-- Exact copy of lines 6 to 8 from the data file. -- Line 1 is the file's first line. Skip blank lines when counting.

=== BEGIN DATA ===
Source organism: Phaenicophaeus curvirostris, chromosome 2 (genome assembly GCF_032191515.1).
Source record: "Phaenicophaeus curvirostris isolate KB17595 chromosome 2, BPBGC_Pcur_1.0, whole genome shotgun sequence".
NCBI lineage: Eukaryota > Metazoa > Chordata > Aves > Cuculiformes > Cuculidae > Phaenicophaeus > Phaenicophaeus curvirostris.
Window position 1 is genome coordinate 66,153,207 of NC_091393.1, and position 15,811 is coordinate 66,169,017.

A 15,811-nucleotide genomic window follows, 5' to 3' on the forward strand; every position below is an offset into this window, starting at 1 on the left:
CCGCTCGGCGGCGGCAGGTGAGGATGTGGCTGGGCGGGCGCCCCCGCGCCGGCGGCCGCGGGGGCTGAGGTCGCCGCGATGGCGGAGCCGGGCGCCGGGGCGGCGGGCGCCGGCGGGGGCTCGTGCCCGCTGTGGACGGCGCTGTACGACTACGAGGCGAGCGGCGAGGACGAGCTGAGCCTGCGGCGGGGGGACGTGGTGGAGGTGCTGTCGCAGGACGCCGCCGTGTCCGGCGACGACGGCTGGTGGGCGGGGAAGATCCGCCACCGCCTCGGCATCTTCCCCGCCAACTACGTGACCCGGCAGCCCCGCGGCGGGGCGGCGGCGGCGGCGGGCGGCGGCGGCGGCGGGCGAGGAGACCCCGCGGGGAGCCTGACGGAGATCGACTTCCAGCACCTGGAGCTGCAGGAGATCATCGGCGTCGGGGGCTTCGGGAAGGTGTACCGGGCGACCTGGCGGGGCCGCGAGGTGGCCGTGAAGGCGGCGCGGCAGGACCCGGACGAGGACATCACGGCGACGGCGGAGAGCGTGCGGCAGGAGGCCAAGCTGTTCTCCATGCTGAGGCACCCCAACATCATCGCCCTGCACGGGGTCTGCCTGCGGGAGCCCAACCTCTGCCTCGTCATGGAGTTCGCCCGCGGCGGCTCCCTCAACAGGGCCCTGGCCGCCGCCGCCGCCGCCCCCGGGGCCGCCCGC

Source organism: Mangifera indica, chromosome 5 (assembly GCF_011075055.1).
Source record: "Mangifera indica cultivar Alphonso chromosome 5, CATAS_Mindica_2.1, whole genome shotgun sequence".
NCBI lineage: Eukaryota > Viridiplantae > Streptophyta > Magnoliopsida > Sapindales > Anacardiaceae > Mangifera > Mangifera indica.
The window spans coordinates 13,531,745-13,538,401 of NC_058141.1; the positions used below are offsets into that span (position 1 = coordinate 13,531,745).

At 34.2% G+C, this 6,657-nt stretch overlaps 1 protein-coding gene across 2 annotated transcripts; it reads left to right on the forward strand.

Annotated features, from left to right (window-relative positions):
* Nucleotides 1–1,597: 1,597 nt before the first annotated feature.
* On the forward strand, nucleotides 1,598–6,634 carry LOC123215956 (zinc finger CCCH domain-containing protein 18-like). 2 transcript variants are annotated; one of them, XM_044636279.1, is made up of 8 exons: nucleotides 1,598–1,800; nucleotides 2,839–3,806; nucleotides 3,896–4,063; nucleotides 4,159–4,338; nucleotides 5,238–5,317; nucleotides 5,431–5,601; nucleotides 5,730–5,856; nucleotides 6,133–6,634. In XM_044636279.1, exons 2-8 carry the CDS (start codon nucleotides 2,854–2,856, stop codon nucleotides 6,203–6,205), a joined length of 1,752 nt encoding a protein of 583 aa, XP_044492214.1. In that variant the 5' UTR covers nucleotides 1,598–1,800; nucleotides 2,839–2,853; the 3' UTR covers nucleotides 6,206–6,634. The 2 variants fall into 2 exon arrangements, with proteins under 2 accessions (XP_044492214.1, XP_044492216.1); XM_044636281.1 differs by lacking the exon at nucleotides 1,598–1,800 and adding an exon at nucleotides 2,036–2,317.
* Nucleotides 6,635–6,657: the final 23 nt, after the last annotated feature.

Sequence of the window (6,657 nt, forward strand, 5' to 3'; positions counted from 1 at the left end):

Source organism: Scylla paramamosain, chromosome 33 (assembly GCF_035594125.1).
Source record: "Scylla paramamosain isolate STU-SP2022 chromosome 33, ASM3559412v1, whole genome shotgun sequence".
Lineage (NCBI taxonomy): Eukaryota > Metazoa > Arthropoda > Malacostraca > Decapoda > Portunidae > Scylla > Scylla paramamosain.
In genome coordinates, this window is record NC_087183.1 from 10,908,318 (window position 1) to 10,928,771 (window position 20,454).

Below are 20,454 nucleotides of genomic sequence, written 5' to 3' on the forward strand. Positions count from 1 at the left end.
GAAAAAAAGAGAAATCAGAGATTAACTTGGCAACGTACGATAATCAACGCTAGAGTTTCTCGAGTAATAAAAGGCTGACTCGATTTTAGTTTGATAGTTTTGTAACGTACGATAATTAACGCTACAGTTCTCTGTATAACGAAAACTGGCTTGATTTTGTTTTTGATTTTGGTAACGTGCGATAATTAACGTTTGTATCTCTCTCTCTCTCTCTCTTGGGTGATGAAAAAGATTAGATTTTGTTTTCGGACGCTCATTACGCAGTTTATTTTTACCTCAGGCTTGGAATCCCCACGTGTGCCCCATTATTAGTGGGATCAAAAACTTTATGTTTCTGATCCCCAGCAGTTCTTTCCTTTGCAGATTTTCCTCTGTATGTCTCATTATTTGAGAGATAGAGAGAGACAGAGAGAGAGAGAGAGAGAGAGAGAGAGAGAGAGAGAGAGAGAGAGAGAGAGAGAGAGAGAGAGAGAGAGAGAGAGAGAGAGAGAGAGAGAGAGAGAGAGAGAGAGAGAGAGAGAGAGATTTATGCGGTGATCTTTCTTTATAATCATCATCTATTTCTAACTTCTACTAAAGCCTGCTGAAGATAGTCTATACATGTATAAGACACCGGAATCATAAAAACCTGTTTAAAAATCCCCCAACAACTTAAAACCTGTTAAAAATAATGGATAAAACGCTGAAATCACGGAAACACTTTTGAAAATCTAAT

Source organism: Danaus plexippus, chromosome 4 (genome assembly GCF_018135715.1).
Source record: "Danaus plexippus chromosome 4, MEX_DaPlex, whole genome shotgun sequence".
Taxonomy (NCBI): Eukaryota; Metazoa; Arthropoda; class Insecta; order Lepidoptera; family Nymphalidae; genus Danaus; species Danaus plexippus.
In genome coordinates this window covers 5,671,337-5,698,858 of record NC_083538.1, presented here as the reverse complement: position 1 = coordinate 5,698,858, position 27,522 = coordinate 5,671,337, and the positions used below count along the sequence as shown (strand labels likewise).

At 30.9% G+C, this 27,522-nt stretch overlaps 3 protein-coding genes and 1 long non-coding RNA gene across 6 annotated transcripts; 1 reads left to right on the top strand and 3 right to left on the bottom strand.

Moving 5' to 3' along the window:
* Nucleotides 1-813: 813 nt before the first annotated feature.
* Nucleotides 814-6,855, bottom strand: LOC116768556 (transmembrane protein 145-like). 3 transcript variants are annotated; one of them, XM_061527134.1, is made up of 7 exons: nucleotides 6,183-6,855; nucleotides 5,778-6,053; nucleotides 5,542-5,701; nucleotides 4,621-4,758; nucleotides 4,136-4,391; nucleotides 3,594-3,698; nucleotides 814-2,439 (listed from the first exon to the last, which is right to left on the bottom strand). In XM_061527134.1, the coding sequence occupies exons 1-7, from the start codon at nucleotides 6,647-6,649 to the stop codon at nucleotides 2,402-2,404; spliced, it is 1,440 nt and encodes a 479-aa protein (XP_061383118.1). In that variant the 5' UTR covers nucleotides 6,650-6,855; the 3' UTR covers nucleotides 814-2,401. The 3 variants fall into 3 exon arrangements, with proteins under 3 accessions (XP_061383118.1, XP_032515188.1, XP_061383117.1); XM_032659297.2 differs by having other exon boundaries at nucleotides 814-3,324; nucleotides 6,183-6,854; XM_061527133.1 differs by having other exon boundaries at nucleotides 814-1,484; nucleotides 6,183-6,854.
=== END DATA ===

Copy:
CCGCTCGGCGGCGGCAGGTGAGGATGTGGCTGGGCGGGCGCCCCCGCGCCGGCGGCCGCGGGGGCTGAGGTCGCCGCGATGGCGGAGCCGGGCGCCGGGGCGGCGGGCGCCGGCGGGGGCTCGTGCCCGCTGTGGACGGCGCTGTACGACTACGAGGCGAGCGGCGAGGACGAGCTGAGCCTGCGGCGGGGGGACGTGGTGGAGGTGCTGTCGCAGGACGCCGCCGTGTCCGGCGACGACGGCTGGTGGGCGGGGAAGATCCGCCACCGCCTCGGCATCTTCCCCGCCAACTACGTGACCCGGCAGCCCCGCGGCGGGGCGGCGGCGGCGGCGGGCGGCGGCGGCGGCGGGCGAGGAGACCCCGCGGGGAGCCTGACGGAGATCGACTTCCAGCACCTGGAGCTGCAGGAGATCATCGGCGTCGGGGGCTTCGGGAAGGTGTACCGGGCGACCTGGCGGGGCCGCGAGGTGGCCGTGAAGGCGGCGCGGCAGGACCCGGACGAGGACATCACGGCGACGGCGGAGAGCGTGCGGCAGGAGGCCAAGCTGTTCTCCATGCTGAGGCACCCCAACATCATCGCCCTGCACGGGGTCTGCCTGCGGGAGCCCAACCTCTGCCTCGTCATGGAGTTCGCCCGCGGCGGCTCCCTCAACAGGGCCCTGGCCGCCGCCGCCGCCGCCCCCGGGGCCGCCCGC

Source organism: Mangifera indica, chromosome 5 (assembly GCF_011075055.1).
Source record: "Mangifera indica cultivar Alphonso chromosome 5, CATAS_Mindica_2.1, whole genome shotgun sequence".